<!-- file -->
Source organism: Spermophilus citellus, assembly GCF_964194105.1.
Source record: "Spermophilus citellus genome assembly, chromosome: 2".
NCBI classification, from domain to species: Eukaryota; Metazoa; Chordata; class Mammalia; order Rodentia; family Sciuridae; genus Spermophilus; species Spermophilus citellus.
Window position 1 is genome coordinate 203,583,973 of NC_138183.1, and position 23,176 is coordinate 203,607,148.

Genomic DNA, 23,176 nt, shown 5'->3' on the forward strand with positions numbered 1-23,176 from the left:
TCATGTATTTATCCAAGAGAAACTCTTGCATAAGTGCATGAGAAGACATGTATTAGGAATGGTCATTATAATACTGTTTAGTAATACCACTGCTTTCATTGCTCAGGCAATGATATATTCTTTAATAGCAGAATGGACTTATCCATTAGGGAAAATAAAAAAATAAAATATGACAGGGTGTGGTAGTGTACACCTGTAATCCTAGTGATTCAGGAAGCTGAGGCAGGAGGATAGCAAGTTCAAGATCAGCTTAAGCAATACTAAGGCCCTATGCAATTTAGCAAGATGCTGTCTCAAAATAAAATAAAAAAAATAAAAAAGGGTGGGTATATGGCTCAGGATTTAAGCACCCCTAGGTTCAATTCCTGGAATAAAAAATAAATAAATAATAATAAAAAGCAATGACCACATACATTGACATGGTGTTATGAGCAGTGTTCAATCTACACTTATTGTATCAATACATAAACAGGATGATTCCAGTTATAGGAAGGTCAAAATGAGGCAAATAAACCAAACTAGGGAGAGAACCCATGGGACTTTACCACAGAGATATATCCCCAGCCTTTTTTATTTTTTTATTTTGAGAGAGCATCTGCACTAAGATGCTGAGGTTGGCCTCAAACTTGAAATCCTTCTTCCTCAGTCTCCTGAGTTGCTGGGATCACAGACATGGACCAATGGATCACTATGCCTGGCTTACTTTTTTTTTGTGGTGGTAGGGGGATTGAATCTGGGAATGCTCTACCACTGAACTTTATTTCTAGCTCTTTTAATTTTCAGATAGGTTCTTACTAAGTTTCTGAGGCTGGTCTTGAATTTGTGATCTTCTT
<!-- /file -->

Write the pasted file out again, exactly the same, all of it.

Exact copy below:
Source organism: Spermophilus citellus, assembly GCF_964194105.1.
Source record: "Spermophilus citellus genome assembly, chromosome: 2".
NCBI classification, from domain to species: Eukaryota; Metazoa; Chordata; class Mammalia; order Rodentia; family Sciuridae; genus Spermophilus; species Spermophilus citellus.
Window position 1 is genome coordinate 203,583,973 of NC_138183.1, and position 23,176 is coordinate 203,607,148.

Genomic DNA, 23,176 nt, shown 5'->3' on the forward strand with positions numbered 1-23,176 from the left:
TCATGTATTTATCCAAGAGAAACTCTTGCATAAGTGCATGAGAAGACATGTATTAGGAATGGTCATTATAATACTGTTTAGTAATACCACTGCTTTCATTGCTCAGGCAATGATATATTCTTTAATAGCAGAATGGACTTATCCATTAGGGAAAATAAAAAAATAAAATATGACAGGGTGTGGTAGTGTACACCTGTAATCCTAGTGATTCAGGAAGCTGAGGCAGGAGGATAGCAAGTTCAAGATCAGCTTAAGCAATACTAAGGCCCTATGCAATTTAGCAAGATGCTGTCTCAAAATAAAATAAAAAAAATAAAAAAGGGTGGGTATATGGCTCAGGATTTAAGCACCCCTAGGTTCAATTCCTGGAATAAAAAATAAATAAATAATAATAAAAAGCAATGACCACATACATTGACATGGTGTTATGAGCAGTGTTCAATCTACACTTATTGTATCAATACATAAACAGGATGATTCCAGTTATAGGAAGGTCAAAATGAGGCAAATAAACCAAACTAGGGAGAGAACCCATGGGACTTTACCACAGAGATATATCCCCAGCCTTTTTTATTTTTTTATTTTGAGAGAGCATCTGCACTAAGATGCTGAGGTTGGCCTCAAACTTGAAATCCTTCTTCCTCAGTCTCCTGAGTTGCTGGGATCACAGACATGGACCAATGGATCACTATGCCTGGCTTACTTTTTTTTTGTGGTGGTAGGGGGATTGAATCTGGGAATGCTCTACCACTGAACTTTATTTCTAGCTCTTTTAATTTTCAGATAGGTTCTTACTAAGTTTCTGAGGCTGGTCTTGAATTTGTGATCTTCTT